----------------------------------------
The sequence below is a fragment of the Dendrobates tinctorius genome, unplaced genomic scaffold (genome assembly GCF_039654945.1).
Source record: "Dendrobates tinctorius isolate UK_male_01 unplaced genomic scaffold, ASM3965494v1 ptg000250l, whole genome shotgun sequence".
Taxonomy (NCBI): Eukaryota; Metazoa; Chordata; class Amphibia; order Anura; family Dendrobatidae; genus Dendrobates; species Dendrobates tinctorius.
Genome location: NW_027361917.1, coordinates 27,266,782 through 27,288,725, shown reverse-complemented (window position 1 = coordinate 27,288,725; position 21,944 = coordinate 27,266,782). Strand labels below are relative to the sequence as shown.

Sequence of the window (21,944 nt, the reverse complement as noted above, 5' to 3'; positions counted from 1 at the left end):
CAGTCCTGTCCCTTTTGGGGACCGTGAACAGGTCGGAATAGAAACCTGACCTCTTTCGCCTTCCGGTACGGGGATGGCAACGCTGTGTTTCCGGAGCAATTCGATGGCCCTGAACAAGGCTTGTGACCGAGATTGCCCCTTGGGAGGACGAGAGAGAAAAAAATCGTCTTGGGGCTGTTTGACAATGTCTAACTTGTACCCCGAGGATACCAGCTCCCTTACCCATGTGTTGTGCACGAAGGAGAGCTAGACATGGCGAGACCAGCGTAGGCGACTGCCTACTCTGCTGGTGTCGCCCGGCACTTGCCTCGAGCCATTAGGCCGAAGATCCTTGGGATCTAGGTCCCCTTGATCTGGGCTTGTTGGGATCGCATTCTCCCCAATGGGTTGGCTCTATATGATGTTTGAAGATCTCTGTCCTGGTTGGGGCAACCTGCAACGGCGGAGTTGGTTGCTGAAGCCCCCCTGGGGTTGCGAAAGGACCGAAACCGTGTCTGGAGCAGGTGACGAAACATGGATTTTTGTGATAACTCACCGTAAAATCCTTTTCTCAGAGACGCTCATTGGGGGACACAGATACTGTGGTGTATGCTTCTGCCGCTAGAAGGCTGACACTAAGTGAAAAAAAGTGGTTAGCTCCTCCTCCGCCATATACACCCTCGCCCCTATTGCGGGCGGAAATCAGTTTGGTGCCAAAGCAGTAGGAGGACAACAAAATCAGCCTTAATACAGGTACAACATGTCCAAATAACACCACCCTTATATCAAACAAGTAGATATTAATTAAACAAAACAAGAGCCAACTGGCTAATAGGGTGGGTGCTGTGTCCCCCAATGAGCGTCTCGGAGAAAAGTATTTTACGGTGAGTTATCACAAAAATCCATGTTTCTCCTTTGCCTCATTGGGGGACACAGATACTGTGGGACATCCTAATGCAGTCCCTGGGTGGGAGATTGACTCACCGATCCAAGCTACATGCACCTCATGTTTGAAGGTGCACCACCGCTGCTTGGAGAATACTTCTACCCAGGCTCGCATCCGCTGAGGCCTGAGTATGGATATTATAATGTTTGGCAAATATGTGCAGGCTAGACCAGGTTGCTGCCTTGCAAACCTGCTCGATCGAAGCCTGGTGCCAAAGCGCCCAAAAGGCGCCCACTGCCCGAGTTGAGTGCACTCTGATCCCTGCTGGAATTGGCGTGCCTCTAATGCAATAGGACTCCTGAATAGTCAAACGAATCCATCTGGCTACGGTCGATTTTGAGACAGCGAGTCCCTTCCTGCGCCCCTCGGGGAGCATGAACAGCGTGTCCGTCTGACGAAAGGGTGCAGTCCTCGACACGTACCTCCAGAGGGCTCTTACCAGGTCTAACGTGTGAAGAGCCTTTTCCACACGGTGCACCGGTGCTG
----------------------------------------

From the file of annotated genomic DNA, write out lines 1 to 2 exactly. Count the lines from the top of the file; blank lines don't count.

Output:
The sequence below is a fragment of the Dendrobates tinctorius genome, unplaced genomic scaffold (genome assembly GCF_039654945.1).
Source record: "Dendrobates tinctorius isolate UK_male_01 unplaced genomic scaffold, ASM3965494v1 ptg000250l, whole genome shotgun sequence".